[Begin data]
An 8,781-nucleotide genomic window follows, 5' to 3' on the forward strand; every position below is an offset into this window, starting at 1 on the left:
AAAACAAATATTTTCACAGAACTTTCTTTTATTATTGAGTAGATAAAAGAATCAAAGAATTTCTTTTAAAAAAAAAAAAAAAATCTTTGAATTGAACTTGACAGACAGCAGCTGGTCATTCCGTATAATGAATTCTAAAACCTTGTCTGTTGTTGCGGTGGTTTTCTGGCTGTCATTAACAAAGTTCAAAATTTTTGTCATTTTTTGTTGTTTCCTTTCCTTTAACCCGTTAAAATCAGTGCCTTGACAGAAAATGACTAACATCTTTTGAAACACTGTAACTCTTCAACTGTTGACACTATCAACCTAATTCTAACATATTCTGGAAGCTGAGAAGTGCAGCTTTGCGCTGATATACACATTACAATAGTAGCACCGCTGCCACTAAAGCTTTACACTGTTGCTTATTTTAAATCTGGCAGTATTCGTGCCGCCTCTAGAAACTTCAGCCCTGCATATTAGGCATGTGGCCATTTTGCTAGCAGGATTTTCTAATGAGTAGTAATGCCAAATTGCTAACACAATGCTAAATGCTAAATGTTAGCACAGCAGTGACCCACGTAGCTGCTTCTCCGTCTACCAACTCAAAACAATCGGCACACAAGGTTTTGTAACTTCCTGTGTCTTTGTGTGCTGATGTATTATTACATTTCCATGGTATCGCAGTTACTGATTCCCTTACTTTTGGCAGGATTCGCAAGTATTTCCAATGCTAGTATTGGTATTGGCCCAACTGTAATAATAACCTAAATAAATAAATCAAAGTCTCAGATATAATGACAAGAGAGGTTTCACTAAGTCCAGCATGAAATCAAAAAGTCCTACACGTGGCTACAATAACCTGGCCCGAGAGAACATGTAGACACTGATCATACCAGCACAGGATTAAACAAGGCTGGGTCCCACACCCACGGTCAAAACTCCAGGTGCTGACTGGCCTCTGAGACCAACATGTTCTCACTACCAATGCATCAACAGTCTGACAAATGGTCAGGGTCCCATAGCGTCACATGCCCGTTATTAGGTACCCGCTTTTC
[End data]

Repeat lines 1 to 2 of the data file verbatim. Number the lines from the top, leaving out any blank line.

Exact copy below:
An 8,781-nucleotide genomic window follows, 5' to 3' on the forward strand; every position below is an offset into this window, starting at 1 on the left:
AAAACAAATATTTTCACAGAACTTTCTTTTATTATTGAGTAGATAAAAGAATCAAAGAATTTCTTTTAAAAAAAAAAAAAAAATCTTTGAATTGAACTTGACAGACAGCAGCTGGTCATTCCGTATAATGAATTCTAAAACCTTGTCTGTTGTTGCGGTGGTTTTCTGGCTGTCATTAACAAAGTTCAAAATTTTTGTCATTTTTTGTTGTTTCCTTTCCTTTAACCCGTTAAAATCAGTGCCTTGACAGAAAATGACTAACATCTTTTGAAACACTGTAACTCTTCAACTGTTGACACTATCAACCTAATTCTAACATATTCTGGAAGCTGAGAAGTGCAGCTTTGCGCTGATATACACATTACAATAGTAGCACCGCTGCCACTAAAGCTTTACACTGTTGCTTATTTTAAATCTGGCAGTATTCGTGCCGCCTCTAGAAACTTCAGCCCTGCATATTAGGCATGTGGCCATTTTGCTAGCAGGATTTTCTAATGAGTAGTAATGCCAAATTGCTAACACAATGCTAAATGCTAAATGTTAGCACAGCAGTGACCCACGTAGCTGCTTCTCCGTCTACCAACTCAAAACAATCGGCACACAAGGTTTTGTAACTTCCTGTGTCTTTGTGTGCTGATGTATTATTACATTTCCATGGTATCGCAGTTACTGATTCCCTTACTTTTGGCAGGATTCGCAAGTATTTCCAATGCTAGTATTGGTATTGGCCCAACTGTAATAATAACCTAAATAAATAAATCAAAGTCTCAGATATAATGACAAGAGAGGTTTCACTAAGTCCAGCATGAAATCAAAAAGTCCTACACGTGGCTACAATAACCTGGCCCGAGAGAACATGTAGACACTGATCATACCAGCACAGGATTAAACAAGGCTGGGTCCCACACCCACGGTCAAAACTCCAGGTGCTGACTGGCCTCTGAGACCAACATGTTCTCACTACCAATGCATCAACAGTCTGACAAATGGTCAGGGTCCCATAGCGTCACATGCCCGTTATTAGGTACCCGCTTTTC